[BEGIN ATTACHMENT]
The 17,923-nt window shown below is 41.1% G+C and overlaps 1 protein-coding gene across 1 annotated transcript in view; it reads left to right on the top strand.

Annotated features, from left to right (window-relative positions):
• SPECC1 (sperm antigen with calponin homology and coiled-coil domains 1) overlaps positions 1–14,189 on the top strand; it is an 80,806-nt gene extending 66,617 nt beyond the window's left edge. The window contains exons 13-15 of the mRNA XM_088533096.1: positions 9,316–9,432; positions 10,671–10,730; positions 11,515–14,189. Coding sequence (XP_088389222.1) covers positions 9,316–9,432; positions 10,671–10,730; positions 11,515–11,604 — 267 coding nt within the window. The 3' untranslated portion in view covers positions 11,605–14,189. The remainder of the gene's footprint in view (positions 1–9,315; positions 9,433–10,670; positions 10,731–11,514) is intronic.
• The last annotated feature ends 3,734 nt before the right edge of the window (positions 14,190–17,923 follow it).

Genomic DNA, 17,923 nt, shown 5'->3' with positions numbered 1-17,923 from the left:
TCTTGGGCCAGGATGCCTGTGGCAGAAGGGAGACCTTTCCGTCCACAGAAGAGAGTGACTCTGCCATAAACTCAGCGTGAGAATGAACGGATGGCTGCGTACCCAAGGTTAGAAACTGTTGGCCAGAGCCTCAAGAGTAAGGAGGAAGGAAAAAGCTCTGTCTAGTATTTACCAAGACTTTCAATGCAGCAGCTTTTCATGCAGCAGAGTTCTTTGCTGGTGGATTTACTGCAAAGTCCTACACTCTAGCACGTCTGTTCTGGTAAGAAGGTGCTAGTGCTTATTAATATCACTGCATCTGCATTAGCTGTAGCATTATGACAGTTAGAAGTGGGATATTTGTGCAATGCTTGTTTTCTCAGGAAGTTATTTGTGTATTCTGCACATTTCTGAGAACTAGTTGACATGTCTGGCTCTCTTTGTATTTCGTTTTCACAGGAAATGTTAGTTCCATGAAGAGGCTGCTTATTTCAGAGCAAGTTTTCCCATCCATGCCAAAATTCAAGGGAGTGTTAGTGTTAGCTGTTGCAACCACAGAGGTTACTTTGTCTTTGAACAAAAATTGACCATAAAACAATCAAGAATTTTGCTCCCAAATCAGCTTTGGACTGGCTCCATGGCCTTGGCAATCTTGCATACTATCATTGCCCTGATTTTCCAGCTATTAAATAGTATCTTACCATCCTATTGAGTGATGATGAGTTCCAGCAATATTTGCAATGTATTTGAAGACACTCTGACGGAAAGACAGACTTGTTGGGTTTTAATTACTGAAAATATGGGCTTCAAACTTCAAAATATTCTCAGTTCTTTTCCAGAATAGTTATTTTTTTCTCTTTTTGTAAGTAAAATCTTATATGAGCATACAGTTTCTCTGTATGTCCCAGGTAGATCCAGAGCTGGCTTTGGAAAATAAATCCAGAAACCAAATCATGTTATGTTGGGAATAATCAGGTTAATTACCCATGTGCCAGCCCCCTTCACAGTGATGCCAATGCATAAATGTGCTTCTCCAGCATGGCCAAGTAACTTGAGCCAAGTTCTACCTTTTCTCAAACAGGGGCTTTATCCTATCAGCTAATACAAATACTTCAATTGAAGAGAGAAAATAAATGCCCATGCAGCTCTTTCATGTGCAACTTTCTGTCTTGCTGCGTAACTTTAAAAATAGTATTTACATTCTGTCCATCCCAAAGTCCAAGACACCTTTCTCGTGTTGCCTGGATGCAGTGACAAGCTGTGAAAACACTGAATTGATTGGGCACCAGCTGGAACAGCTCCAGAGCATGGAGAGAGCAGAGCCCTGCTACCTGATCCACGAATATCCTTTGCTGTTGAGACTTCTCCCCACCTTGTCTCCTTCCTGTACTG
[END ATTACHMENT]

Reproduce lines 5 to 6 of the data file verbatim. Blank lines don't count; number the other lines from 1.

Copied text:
Genomic DNA, 17,923 nt, shown 5'->3' with positions numbered 1-17,923 from the left:
TCTTGGGCCAGGATGCCTGTGGCAGAAGGGAGACCTTTCCGTCCACAGAAGAGAGTGACTCTGCCATAAACTCAGCGTGAGAATGAACGGATGGCTGCGTACCCAAGGTTAGAAACTGTTGGCCAGAGCCTCAAGAGTAAGGAGGAAGGAAAAAGCTCTGTCTAGTATTTACCAAGACTTTCAATGCAGCAGCTTTTCATGCAGCAGAGTTCTTTGCTGGTGGATTTACTGCAAAGTCCTACACTCTAGCACGTCTGTTCTGGTAAGAAGGTGCTAGTGCTTATTAATATCACTGCATCTGCATTAGCTGTAGCATTATGACAGTTAGAAGTGGGATATTTGTGCAATGCTTGTTTTCTCAGGAAGTTATTTGTGTATTCTGCACATTTCTGAGAACTAGTTGACATGTCTGGCTCTCTTTGTATTTCGTTTTCACAGGAAATGTTAGTTCCATGAAGAGGCTGCTTATTTCAGAGCAAGTTTTCCCATCCATGCCAAAATTCAAGGGAGTGTTAGTGTTAGCTGTTGCAACCACAGAGGTTACTTTGTCTTTGAACAAAAATTGACCATAAAACAATCAAGAATTTTGCTCCCAAATCAGCTTTGGACTGGCTCCATGGCCTTGGCAATCTTGCATACTATCATTGCCCTGATTTTCCAGCTATTAAATAGTATCTTACCATCCTATTGAGTGATGATGAGTTCCAGCAATATTTGCAATGTATTTGAAGACACTCTGACGGAAAGACAGACTTGTTGGGTTTTAATTACTGAAAATATGGGCTTCAAACTTCAAAATATTCTCAGTTCTTTTCCAGAATAGTTATTTTTTTCTCTTTTTGTAAGTAAAATCTTATATGAGCATACAGTTTCTCTGTATGTCCCAGGTAGATCCAGAGCTGGCTTTGGAAAATAAATCCAGAAACCAAATCATGTTATGTTGGGAATAATCAGGTTAATTACCCATGTGCCAGCCCCCTTCACAGTGATGCCAATGCATAAATGTGCTTCTCCAGCATGGCCAAGTAACTTGAGCCAAGTTCTACCTTTTCTCAAACAGGGGCTTTATCCTATCAGCTAATACAAATACTTCAATTGAAGAGAGAAAATAAATGCCCATGCAGCTCTTTCATGTGCAACTTTCTGTCTTGCTGCGTAACTTTAAAAATAGTATTTACATTCTGTCCATCCCAAAGTCCAAGACACCTTTCTCGTGTTGCCTGGATGCAGTGACAAGCTGTGAAAACACTGAATTGATTGGGCACCAGCTGGAACAGCTCCAGAGCATGGAGAGAGCAGAGCCCTGCTACCTGATCCACGAATATCCTTTGCTGTTGAGACTTCTCCCCACCTTGTCTCCTTCCTGTACTG